Membership in the Improved Order of Red Men, another group with Baltimore roots, has fallen from half a million in the 1920s to 23,000 today, according to David Lintz, director of the group's museum in Waco, Texas.
Some groups, like the Woodmen of the World, draw new members by offering insurance policies and investment services. Others, like Kiwanis International, have created volunteer programs on high school and college campuses.
One factor in the decline of fraternal organizations was a change in public attitudes about gender and race. Umbrella groups had separate organizations for men and women, and the men controlled the women's groups. Separate groups also developed for black Odd Fellows, Elks and Masons, and white lodges were often hostile to their black counterparts, Skocpol says.
Mainstream groups are no longer officially segregated. However, few blacks belong to Maryland's Independent Order of Odd Fellows lodges.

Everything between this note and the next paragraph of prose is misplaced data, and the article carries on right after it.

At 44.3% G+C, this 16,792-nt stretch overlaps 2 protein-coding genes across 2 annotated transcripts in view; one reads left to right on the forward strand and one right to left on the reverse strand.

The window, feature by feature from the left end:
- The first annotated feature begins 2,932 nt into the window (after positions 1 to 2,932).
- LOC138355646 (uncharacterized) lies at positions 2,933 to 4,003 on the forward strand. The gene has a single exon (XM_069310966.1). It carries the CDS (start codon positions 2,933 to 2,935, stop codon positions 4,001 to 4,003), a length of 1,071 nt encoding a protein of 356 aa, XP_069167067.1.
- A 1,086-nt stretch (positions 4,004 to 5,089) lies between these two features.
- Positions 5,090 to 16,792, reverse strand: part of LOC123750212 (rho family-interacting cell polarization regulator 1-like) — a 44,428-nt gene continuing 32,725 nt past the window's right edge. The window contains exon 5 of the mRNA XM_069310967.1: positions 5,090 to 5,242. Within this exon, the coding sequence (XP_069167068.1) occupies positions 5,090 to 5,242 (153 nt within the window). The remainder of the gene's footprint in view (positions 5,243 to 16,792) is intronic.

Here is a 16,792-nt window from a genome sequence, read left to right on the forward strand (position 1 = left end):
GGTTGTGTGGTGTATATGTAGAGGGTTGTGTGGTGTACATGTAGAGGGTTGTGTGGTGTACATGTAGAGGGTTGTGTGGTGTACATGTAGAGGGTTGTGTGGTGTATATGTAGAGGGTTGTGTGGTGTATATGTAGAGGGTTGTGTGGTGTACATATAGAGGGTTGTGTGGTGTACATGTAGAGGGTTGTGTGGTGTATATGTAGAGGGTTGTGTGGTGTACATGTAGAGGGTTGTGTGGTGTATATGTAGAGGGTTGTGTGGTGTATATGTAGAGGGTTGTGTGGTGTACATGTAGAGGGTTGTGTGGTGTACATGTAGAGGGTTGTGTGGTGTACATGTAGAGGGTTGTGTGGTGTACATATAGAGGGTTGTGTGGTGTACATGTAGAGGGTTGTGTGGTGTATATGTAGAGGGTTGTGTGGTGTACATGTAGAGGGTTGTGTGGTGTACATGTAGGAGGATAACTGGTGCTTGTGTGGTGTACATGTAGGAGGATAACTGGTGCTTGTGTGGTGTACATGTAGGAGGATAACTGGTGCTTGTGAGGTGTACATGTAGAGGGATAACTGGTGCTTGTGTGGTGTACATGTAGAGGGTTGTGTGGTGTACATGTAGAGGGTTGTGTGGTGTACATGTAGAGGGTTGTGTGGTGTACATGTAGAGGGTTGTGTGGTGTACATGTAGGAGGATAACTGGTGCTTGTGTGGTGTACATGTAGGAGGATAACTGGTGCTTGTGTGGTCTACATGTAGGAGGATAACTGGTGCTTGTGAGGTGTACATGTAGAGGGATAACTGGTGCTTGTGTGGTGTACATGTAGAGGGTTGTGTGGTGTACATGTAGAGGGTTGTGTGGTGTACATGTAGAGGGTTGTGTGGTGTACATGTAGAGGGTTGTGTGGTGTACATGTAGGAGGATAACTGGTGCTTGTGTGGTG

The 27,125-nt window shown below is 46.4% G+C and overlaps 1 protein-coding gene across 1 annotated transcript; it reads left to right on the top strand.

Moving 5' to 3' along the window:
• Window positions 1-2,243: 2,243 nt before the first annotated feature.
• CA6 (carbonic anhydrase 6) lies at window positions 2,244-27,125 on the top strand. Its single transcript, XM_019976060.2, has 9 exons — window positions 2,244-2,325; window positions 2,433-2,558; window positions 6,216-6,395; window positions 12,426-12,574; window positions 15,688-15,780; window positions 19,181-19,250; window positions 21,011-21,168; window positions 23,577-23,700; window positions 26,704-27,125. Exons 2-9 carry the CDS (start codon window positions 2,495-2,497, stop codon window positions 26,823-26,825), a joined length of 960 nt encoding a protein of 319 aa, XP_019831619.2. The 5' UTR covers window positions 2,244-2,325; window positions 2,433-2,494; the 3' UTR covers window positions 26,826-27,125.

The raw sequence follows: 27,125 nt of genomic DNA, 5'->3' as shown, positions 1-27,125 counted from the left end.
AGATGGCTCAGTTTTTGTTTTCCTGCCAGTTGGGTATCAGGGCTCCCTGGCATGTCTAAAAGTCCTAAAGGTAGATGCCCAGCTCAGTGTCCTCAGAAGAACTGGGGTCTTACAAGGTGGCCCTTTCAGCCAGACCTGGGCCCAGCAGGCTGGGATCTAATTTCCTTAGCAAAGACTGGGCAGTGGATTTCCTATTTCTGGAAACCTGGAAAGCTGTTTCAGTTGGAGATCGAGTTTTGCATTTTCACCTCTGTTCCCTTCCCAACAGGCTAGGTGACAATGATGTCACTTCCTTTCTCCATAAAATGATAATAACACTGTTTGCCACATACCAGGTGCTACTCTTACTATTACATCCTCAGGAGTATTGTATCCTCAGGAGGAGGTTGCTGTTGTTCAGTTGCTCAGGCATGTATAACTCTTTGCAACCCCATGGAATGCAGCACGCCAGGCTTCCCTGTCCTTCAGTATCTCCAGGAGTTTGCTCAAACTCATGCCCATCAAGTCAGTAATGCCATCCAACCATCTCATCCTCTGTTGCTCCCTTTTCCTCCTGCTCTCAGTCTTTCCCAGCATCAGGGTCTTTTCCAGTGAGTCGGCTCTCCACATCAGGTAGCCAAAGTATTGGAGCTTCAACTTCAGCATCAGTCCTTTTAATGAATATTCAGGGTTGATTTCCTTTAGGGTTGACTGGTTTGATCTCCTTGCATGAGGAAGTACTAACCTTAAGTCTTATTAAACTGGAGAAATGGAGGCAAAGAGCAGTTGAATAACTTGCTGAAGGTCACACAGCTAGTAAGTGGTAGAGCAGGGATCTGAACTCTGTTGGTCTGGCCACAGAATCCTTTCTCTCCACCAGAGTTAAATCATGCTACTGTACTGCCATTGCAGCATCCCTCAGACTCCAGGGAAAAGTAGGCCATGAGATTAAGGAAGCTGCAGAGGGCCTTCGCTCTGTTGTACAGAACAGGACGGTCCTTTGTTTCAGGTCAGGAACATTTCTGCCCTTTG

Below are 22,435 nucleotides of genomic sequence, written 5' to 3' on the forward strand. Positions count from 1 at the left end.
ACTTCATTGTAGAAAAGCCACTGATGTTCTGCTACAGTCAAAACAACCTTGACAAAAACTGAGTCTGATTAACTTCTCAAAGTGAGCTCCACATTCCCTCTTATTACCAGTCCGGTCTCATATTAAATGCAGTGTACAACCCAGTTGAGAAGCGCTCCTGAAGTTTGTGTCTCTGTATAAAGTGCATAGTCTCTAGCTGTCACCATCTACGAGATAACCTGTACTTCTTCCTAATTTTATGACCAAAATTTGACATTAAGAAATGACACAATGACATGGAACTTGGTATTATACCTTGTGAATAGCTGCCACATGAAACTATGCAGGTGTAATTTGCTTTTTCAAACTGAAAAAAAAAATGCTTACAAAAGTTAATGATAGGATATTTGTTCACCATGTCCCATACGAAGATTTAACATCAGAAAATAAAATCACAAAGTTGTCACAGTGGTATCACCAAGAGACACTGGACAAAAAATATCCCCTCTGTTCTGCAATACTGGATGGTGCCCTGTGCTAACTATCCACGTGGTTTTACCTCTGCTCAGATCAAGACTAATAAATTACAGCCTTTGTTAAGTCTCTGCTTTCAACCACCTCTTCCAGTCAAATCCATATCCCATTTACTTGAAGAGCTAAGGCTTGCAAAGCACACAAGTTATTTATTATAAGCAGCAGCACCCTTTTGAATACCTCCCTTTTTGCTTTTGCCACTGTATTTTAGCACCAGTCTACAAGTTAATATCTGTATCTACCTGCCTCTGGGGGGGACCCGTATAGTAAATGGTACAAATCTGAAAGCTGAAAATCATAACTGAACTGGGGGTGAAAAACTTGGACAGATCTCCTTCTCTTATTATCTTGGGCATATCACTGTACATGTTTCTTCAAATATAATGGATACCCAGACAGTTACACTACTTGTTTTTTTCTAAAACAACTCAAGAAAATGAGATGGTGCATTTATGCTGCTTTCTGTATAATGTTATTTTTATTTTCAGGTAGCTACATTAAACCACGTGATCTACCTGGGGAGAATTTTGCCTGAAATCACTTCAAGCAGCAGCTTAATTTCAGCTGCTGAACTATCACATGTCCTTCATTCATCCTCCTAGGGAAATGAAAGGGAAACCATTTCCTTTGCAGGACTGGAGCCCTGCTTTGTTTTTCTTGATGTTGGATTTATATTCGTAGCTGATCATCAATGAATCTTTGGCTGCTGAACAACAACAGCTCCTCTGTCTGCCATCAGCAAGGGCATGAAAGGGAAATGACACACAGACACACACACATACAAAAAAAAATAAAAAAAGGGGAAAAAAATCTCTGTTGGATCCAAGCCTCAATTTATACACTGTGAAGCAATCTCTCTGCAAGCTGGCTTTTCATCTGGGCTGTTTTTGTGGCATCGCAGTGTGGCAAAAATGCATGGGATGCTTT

A historically black group, the Grand United Order of Odd Fellows, is based in Philadelphia. Several phone calls to the group were not returned.
Race and gender aside, fraternal organizations did prize socioeconomic diversity. Lodge meetings allowed men from all walks of life to form personal and professional ties and hold leadership positions. "It allowed people from ordinary backgrounds to be officials," Skocpol says.
Fraternal groups also promoted cross-country friendships and gave members a sense that they were part of something larger. Now people are more like to belong to "mailing list" organizations - that is, if they belong to any groups at all, Skocpol says.
"A lot of people are staying home and choosing individualized entertainment rather than group recreational activities," says Abby Williamson, a doctoral candidate in public policy at Harvard University who has studied civic organizations.
A book by her adviser, Robert D. Putnam, titled Bowling Alone: The Collapse and Revival of American Community, discusses the ramifications of a growing sense of social isolation in this country.